“Anyone who gets stuck in any country in our region and needs information will be able to reach out to the hotline, which will connect them with an NGO in that country that can help them find out where to go,” says Poshtaruk. He adds that the hotline will be accessible through popular messaging and social media channels like WhatsApp, Viber, Facebook Messenger and Telegram. “In addition to HIV-related health support, the hotline will also serve as a link and referral to what services related to domestic and gender-based violence are available in each country.”

Currently, there is no strong evidence that people living with HIV who are regularly receiving ART and have an undetectable viral load are at increased risk of contracting COVID-19. “However, the pandemic affects healthcare systems and their supply chains, leading to shortages and interruptions of life-saving ART medications,” says Poshtaruk. “Measures to contain the virus, such as lockdowns and movement restrictions, may also have unintended adverse effects on people living with HIV.”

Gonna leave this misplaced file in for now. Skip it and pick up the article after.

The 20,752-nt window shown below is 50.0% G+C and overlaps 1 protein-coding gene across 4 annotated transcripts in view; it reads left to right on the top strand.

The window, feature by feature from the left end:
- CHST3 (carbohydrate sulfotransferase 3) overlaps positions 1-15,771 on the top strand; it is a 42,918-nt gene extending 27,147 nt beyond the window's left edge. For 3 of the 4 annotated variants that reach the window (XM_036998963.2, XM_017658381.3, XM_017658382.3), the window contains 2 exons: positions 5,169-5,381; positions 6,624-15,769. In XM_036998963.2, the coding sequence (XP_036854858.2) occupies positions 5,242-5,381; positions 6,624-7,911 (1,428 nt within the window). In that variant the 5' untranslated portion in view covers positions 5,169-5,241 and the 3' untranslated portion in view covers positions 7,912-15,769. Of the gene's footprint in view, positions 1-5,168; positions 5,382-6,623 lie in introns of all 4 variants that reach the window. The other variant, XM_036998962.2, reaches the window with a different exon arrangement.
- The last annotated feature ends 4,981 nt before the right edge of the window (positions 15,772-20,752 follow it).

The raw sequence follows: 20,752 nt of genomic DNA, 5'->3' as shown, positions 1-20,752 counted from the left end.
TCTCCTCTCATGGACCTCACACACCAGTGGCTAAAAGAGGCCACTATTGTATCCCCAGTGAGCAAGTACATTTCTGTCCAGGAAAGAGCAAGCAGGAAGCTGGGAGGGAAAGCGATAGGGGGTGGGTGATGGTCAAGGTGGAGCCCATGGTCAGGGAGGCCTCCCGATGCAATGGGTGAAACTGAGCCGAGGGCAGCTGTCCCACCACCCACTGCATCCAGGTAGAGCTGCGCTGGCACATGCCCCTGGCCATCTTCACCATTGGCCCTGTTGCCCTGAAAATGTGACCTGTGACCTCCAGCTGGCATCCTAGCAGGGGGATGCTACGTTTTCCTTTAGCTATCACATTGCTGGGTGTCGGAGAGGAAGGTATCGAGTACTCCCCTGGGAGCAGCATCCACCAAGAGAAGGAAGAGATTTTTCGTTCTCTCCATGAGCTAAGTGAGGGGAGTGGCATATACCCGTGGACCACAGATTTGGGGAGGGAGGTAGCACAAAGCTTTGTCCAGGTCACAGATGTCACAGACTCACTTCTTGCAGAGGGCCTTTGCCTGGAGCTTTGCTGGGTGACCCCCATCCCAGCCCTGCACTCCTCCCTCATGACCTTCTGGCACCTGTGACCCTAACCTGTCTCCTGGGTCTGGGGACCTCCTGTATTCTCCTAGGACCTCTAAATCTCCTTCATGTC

The new regional hotline aims to help address some of those vulnerabilities by connecting people living with HIV with needed services wherever they happen to be. New guidelines from the WHO also recommends that countries allow people to take three-month supplies of essential medications like ART with them when they travel across borders to ensure they do not have to cope with interruption.

“It’s scary because all of us who live with HIV have a suppressed immune system and there’s very little information so far on how the coronavirus is reacting to people like us,” says Kopaliani. She is staying inside her rented apartment in Istanbul while she waits for flights back to Georgia to resume. “What is most essential is that people who are in similar situations to me also receive contacts and information that they can use.”